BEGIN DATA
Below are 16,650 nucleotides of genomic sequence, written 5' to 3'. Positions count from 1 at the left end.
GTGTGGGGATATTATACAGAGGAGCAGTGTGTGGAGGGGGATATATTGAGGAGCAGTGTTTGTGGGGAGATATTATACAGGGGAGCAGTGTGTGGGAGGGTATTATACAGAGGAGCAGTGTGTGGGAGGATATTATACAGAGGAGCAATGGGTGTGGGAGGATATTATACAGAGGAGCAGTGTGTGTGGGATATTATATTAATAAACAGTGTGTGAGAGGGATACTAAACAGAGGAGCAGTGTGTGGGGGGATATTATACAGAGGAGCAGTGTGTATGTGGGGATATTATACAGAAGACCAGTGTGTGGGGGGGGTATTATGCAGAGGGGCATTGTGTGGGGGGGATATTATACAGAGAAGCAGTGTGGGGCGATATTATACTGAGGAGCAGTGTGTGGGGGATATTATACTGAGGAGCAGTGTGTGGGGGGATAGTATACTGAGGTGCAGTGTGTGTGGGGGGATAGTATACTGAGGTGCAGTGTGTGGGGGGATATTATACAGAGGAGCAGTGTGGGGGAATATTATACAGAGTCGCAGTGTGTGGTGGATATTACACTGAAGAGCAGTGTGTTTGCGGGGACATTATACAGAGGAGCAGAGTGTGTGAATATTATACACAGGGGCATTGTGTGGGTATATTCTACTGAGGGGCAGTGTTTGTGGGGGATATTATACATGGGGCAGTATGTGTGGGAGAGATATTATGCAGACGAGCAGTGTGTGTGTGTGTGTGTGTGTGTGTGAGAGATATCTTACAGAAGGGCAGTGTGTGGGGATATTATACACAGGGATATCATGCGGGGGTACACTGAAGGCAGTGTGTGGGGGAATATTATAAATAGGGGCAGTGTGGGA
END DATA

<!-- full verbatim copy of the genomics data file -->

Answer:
Below are 16,650 nucleotides of genomic sequence, written 5' to 3'. Positions count from 1 at the left end.
GTGTGGGGATATTATACAGAGGAGCAGTGTGTGGAGGGGGATATATTGAGGAGCAGTGTTTGTGGGGAGATATTATACAGGGGAGCAGTGTGTGGGAGGGTATTATACAGAGGAGCAGTGTGTGGGAGGATATTATACAGAGGAGCAATGGGTGTGGGAGGATATTATACAGAGGAGCAGTGTGTGTGGGATATTATATTAATAAACAGTGTGTGAGAGGGATACTAAACAGAGGAGCAGTGTGTGGGGGGATATTATACAGAGGAGCAGTGTGTATGTGGGGATATTATACAGAAGACCAGTGTGTGGGGGGGGTATTATGCAGAGGGGCATTGTGTGGGGGGGATATTATACAGAGAAGCAGTGTGGGGCGATATTATACTGAGGAGCAGTGTGTGGGGGATATTATACTGAGGAGCAGTGTGTGGGGGGATAGTATACTGAGGTGCAGTGTGTGTGGGGGGATAGTATACTGAGGTGCAGTGTGTGGGGGGATATTATACAGAGGAGCAGTGTGGGGGAATATTATACAGAGTCGCAGTGTGTGGTGGATATTACACTGAAGAGCAGTGTGTTTGCGGGGACATTATACAGAGGAGCAGAGTGTGTGAATATTATACACAGGGGCATTGTGTGGGTATATTCTACTGAGGGGCAGTGTTTGTGGGGGATATTATACATGGGGCAGTATGTGTGGGAGAGATATTATGCAGACGAGCAGTGTGTGTGTGTGTGTGTGTGTGTGTGAGAGATATCTTACAGAAGGGCAGTGTGTGGGGATATTATACACAGGGATATCATGCGGGGGTACACTGAAGGCAGTGTGTGGGGGAATATTATAAATAGGGGCAGTGTGGGA